I originally wrote this article for the Guardian in 2004, on leaving the Children’s Play Council (now Play England). Last weekend’s Big Garden Birdwatch prompted me to ask how much the picture it painted has changed in the intervening decade or so. First, I will share the article itself, followed by some reflections.Embed from Getty Images
Bred in captivity 
This weekend saw the Big Garden Birdwatch, a nationwide survey that has been organised by the Royal Society for the Protection of Birds since 1979. But I can’t help contemplating a survey of a different species: a Big Outdoor Child Watch.
I know only too well what it would find. Chicks are now pretty much extinct, outside their own nest areas and a shrinking number of poorly maintained reserves. Juveniles, common in the 1970s, declined in numbers throughout the 1980s and are now rarely seen away from their parents, except in impoverished areas. And adolescents, though not yet endangered, are seen as pests and controlled accordingly. In sum, children and young people are fast disappearing from the outdoor environment, even though for most this is their preferred habitat.
The ecology of children apparently being less interesting than that of birds, there is little hard data around. We do have Mayer Hillman’s classic One False Move, a study of children’s independent mobility. It suggests that, in a single generation between 1971 and 1990, the “home habitat” of a typical eight-year-old – the area in which children are able to travel on their own – has shrunk to one-ninth of its former size. The most recent study, published in 2013, shows that the picture is now if anything even worse.
Do not underestimate the significance of this change. For the first time in the 200,000-year-plus history of our species, we are effectively trapping children indoors at the very point when their bodies and minds are primed to start getting to grips with the world outside the home.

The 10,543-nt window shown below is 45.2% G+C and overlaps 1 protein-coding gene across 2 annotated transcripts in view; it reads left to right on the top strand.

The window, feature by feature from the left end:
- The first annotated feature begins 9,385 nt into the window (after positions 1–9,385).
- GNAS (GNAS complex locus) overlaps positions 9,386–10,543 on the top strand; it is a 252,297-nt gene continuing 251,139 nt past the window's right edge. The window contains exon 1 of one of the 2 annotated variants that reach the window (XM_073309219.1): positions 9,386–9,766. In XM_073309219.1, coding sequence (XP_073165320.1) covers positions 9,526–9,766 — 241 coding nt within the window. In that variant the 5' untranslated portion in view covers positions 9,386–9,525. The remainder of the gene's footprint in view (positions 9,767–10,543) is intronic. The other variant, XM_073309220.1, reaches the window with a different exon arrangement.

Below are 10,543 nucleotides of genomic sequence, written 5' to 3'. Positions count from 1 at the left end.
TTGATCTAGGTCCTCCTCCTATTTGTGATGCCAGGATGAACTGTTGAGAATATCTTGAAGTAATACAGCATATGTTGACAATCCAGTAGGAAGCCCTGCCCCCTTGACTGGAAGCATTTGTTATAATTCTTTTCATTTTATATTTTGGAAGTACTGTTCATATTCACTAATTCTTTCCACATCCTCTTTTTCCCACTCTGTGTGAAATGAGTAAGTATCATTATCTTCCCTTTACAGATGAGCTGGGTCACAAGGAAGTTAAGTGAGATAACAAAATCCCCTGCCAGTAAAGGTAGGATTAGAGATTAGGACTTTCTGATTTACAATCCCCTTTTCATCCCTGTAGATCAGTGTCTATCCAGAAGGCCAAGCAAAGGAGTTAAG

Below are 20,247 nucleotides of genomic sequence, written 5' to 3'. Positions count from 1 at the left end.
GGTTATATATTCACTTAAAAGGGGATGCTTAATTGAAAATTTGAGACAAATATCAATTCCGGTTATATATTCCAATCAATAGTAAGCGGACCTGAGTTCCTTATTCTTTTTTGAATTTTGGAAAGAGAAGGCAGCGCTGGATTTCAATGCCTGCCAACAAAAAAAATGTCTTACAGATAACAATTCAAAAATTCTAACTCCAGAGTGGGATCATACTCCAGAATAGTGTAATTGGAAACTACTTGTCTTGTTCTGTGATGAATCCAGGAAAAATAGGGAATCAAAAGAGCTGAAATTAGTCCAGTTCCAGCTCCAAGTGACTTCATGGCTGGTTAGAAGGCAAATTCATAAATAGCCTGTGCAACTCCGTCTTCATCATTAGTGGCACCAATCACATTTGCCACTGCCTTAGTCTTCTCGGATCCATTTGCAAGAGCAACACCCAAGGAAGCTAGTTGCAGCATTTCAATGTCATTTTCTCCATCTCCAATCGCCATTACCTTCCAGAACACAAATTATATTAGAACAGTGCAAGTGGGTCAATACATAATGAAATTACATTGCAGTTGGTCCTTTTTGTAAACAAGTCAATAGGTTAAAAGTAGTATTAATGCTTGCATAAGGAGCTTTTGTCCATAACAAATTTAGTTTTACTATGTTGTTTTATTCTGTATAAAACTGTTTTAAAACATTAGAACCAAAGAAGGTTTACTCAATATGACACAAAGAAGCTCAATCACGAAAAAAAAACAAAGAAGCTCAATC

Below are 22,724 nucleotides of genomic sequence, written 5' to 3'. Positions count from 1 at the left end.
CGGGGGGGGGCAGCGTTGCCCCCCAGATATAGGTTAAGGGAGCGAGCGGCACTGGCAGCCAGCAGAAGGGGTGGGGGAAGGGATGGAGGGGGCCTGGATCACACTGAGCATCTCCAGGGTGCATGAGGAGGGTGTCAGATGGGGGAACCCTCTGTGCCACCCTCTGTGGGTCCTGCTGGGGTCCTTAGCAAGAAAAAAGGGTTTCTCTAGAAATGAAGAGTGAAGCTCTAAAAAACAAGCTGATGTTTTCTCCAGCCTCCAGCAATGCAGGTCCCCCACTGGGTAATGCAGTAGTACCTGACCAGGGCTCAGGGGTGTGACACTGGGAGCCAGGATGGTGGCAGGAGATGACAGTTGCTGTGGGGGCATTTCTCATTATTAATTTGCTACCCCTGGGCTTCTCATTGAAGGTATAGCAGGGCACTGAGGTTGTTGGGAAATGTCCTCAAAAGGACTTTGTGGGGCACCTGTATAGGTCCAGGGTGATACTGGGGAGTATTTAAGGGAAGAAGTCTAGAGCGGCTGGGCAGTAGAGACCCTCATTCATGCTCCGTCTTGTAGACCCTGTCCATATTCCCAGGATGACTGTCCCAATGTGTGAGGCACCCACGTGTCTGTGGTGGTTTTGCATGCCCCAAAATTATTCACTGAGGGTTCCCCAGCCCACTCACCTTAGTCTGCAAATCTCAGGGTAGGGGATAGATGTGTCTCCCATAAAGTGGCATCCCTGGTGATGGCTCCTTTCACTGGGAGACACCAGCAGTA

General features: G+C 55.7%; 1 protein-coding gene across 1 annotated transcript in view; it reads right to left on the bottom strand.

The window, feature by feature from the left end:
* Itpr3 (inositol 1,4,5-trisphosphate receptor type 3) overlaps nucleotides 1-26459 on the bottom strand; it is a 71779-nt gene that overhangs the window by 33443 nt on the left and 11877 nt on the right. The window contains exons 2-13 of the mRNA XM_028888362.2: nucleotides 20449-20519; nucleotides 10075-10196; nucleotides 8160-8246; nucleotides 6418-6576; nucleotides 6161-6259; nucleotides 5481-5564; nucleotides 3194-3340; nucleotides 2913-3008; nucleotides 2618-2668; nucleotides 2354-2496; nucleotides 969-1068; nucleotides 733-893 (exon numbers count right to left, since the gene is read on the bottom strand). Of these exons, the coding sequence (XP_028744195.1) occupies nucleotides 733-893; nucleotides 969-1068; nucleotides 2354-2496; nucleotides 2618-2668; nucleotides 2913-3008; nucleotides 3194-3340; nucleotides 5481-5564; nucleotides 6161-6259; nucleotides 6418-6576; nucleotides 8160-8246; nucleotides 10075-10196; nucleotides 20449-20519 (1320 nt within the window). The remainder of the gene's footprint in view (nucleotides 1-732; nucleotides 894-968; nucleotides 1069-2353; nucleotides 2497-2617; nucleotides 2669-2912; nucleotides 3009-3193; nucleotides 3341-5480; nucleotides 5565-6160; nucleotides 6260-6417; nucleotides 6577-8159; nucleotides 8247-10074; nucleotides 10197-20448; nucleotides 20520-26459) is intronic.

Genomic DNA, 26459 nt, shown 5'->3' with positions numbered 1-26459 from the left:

Taking an ecological perspective not only dramatises these childhood changes, it also sheds light on their consequences. Research from the young of other species shows that captivity causes a fall in physical, cognitive, social and emotional competences. In children, at risk is what naturalists might term survival mechanisms, but what psychologists call resilience.
Sceptics may ask about the relevance of animal findings to our own species. But there’s a lot of supporting evidence. Health experts agree that the decline in outdoor play is linked to physical inactivity and child obesity. And they believe that a lack of opportunities for social interaction may well have a role to play in depression, anxiety and conduct disorders.
The decline is, in part, a side effect of wider social changes. Shrinking families, more parents working longer hours and increasingly fragmented communities have left children with fewer friendly faces to look out for them. Many more children have their own rooms, and the entertainment industry makes ever more seductive indoor offers to stave off cabin fever.
Fear plays a key role: parents’ fears of traffic (probably justified) and strangers (arguably not), and children’s fear of crime and bullying. There is also growing hostility to children in public space. Behaviour that would a few years ago have been “larking about” is now labelled antisocial, and parents fear being judged harshly if their kids are seen out of doors unaccompanied.